By Ryan Michaels
The Birmingham Times
The City of Birmingham will spend $1 million over the next three years to modernize its trash and recycling collection operations.
On Tuesday, the City Council voted to approve a contract with Routeware, a Portland, Ore-based software company, to make the city’s garbage collection more efficient—paying the company $491,254 for the first year, $303,495 for the second and $327,894 for the third.
In total, the city will spend $1,122,643 to bring greater GPS capabilities, cameras and software to the city’s Department of Public Works (DPW). Joshua Yates, director of DPW, said the contract will reduce the number of complaints from residents about garbage pickup.
“Currently, running the city an entire day is a lot of waste and inefficient, and it leads to a lot of misses, so we get a lot of complaints on that. This [contract] help prevent that,” Yates said.
The software provides an “opt-in” recycling program. “Basically, when we get our data on recycling and who wants to recycle, we can build routes around that so we can make sure that we’re picking them up in an efficient and effective manner,” said the director.
There is also software that includes video surveillance. The cameras will record video of each stop along the trash collection routes, which provides a layer of accountability for both the trash collectors and residents, he said.
“When we go by the house, there is video basically showing that we did our job or what was out there that may have hindered us from doing our job.”
Tablets will also go in every trash collection vehicle to ensure that drivers know exactly how to follow their routes, Yates said.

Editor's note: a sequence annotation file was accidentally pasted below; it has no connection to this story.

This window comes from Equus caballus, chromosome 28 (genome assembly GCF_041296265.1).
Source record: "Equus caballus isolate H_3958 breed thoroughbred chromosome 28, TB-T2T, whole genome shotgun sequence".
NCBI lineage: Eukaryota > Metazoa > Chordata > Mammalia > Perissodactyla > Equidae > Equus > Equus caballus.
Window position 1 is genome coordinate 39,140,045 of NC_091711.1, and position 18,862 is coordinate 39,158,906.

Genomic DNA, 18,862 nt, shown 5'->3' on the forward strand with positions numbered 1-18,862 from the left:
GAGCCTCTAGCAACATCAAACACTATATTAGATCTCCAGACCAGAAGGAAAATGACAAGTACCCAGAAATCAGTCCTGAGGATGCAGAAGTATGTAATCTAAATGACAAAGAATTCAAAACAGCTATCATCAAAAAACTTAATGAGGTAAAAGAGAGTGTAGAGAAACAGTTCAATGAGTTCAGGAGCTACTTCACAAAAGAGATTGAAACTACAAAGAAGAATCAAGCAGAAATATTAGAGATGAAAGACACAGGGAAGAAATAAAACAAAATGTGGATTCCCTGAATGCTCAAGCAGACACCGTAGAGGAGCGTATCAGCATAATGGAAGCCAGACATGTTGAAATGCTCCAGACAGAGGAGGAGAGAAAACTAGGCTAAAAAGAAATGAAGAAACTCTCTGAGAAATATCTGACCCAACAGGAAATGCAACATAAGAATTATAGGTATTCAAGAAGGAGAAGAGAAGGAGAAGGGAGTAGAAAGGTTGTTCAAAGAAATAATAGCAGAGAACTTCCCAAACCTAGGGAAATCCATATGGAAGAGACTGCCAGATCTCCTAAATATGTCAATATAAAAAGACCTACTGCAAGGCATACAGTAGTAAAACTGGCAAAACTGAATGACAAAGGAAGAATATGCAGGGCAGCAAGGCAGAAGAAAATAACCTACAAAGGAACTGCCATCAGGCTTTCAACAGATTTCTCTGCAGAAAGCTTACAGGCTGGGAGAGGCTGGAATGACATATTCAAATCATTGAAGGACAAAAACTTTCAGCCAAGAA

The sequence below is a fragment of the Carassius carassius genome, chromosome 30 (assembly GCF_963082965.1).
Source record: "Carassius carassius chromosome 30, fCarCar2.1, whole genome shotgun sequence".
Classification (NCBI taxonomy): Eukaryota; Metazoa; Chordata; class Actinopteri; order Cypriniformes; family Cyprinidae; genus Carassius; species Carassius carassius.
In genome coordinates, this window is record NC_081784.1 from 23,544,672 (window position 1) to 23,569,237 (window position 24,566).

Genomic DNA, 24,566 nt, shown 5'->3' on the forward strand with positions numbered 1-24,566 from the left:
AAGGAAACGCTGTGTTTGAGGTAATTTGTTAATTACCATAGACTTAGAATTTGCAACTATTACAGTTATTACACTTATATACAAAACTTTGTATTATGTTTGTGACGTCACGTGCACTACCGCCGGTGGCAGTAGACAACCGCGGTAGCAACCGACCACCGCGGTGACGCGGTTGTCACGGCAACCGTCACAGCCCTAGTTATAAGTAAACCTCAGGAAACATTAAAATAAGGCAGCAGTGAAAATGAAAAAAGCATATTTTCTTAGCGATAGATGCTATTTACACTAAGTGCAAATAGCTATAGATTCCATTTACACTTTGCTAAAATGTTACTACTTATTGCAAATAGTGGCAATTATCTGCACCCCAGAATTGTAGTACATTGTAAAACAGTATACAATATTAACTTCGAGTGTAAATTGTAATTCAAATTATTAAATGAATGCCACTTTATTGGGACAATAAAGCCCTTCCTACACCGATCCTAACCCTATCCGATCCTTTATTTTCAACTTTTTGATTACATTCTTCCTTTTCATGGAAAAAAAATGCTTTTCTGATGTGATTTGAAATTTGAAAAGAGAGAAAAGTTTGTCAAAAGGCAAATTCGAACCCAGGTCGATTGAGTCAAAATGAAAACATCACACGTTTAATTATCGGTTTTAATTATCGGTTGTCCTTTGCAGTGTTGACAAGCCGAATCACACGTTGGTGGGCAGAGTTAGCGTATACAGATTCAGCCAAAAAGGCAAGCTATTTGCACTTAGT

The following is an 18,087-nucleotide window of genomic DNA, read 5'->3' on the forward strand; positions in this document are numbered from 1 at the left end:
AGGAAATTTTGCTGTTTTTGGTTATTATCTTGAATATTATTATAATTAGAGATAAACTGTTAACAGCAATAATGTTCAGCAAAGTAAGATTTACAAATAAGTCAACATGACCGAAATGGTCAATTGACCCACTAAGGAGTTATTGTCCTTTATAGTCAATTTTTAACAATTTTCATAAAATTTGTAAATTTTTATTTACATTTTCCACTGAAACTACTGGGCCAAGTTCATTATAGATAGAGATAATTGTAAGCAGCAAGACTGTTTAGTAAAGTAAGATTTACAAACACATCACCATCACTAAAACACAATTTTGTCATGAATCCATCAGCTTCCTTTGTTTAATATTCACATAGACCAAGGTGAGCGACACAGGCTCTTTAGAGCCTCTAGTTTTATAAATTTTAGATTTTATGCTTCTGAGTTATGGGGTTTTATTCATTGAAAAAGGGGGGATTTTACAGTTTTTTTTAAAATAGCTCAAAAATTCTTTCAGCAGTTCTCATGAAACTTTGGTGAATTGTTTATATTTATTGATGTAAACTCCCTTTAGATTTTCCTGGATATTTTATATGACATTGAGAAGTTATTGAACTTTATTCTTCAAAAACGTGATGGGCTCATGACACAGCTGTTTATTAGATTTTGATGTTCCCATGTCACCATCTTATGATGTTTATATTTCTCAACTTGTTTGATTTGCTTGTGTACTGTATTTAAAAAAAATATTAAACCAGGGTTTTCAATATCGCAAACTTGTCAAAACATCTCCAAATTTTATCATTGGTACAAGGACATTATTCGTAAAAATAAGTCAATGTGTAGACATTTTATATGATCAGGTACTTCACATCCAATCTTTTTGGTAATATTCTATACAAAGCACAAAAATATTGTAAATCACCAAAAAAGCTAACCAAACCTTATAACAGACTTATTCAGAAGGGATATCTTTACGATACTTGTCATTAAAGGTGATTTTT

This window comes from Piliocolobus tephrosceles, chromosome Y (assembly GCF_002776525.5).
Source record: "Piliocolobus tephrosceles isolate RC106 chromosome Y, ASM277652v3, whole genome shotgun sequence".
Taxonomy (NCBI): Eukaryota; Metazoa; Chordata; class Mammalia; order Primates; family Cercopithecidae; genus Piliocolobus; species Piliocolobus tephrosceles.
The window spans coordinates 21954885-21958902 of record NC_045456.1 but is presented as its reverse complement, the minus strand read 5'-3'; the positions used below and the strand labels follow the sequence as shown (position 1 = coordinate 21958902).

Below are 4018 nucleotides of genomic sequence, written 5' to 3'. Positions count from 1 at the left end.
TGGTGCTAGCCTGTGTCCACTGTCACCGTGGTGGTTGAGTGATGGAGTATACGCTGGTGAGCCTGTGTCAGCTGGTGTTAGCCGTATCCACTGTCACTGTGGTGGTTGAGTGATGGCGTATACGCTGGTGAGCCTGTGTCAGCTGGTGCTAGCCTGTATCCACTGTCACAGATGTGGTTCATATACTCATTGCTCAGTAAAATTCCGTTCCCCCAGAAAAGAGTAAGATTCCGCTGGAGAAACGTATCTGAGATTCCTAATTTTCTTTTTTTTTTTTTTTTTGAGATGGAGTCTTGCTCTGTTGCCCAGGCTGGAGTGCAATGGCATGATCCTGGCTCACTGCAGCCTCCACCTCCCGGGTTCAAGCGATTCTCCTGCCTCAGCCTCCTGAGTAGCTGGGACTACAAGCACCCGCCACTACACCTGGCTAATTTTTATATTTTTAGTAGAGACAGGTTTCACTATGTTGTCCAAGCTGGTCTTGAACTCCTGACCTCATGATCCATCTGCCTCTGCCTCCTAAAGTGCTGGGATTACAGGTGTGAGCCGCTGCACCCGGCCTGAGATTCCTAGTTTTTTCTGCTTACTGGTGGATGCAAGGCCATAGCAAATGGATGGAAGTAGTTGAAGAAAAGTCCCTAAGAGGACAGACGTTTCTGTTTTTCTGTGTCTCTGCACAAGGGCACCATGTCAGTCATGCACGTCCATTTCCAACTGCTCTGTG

“Each day, when we have drivers or supervisors leave, that’s historic knowledge that walks out the door with them…Anybody can get in there and go to the next house and the next house and the next house, and each one will pop up,” Yates said.
This new system strengthens the trash collection operations moving forward, according to officials.
“It is ultimately a tool that would help us build our infrastructure for the future, so that, as we move on our bulk, our waste our recycling, all of our waste management streams, that we have the infrastructure to support us, backed with routing, with accountability and efficiency measures,” Yates said.
The council’s approval of the new system comes on the heels of the $6.5 million purchase of 100,000 uniform trash bins for households in the city, of which the first 20,000 have been given out, according to the city.
Councilor Clinton Woods said he was excited by the move toward a more data-centric approach to operations. “Two or three years ago, we were in a budget hearing…but they had made a lot of improvements in that area, but they couldn’t point to what worked or why, and it was just kind of the need to track that data,” Woods said.
Councilor Valerie Abbott said Yates was “bringing public works out of the dark ages, where everything was done manually and not as well as it could have been.”